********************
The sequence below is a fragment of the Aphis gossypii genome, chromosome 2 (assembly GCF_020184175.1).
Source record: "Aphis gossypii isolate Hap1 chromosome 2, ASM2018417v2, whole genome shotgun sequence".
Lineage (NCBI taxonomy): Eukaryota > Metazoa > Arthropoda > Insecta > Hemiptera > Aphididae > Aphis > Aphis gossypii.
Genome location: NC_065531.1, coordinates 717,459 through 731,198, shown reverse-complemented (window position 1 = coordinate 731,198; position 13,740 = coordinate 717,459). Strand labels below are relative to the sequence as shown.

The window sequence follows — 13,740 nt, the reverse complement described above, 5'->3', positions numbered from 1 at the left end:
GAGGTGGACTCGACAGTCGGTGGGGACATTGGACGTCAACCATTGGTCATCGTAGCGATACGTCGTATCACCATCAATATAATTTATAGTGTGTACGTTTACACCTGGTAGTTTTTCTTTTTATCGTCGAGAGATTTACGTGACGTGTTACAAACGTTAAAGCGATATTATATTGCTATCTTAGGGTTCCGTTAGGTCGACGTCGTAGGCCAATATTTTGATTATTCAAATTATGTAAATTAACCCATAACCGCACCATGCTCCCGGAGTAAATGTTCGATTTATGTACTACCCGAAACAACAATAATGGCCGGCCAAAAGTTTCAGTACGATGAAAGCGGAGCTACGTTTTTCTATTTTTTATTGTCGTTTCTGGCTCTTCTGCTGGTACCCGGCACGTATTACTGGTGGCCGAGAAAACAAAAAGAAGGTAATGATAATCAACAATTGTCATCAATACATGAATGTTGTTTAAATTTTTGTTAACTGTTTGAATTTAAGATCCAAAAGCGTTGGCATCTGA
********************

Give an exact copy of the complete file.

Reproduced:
The sequence below is a fragment of the Aphis gossypii genome, chromosome 2 (assembly GCF_020184175.1).
Source record: "Aphis gossypii isolate Hap1 chromosome 2, ASM2018417v2, whole genome shotgun sequence".
Lineage (NCBI taxonomy): Eukaryota > Metazoa > Arthropoda > Insecta > Hemiptera > Aphididae > Aphis > Aphis gossypii.
Genome location: NC_065531.1, coordinates 717,459 through 731,198, shown reverse-complemented (window position 1 = coordinate 731,198; position 13,740 = coordinate 717,459). Strand labels below are relative to the sequence as shown.

The window sequence follows — 13,740 nt, the reverse complement described above, 5'->3', positions numbered from 1 at the left end:
GAGGTGGACTCGACAGTCGGTGGGGACATTGGACGTCAACCATTGGTCATCGTAGCGATACGTCGTATCACCATCAATATAATTTATAGTGTGTACGTTTACACCTGGTAGTTTTTCTTTTTATCGTCGAGAGATTTACGTGACGTGTTACAAACGTTAAAGCGATATTATATTGCTATCTTAGGGTTCCGTTAGGTCGACGTCGTAGGCCAATATTTTGATTATTCAAATTATGTAAATTAACCCATAACCGCACCATGCTCCCGGAGTAAATGTTCGATTTATGTACTACCCGAAACAACAATAATGGCCGGCCAAAAGTTTCAGTACGATGAAAGCGGAGCTACGTTTTTCTATTTTTTATTGTCGTTTCTGGCTCTTCTGCTGGTACCCGGCACGTATTACTGGTGGCCGAGAAAACAAAAAGAAGGTAATGATAATCAACAATTGTCATCAATACATGAATGTTGTTTAAATTTTTGTTAACTGTTTGAATTTAAGATCCAAAAGCGTTGGCATCTGA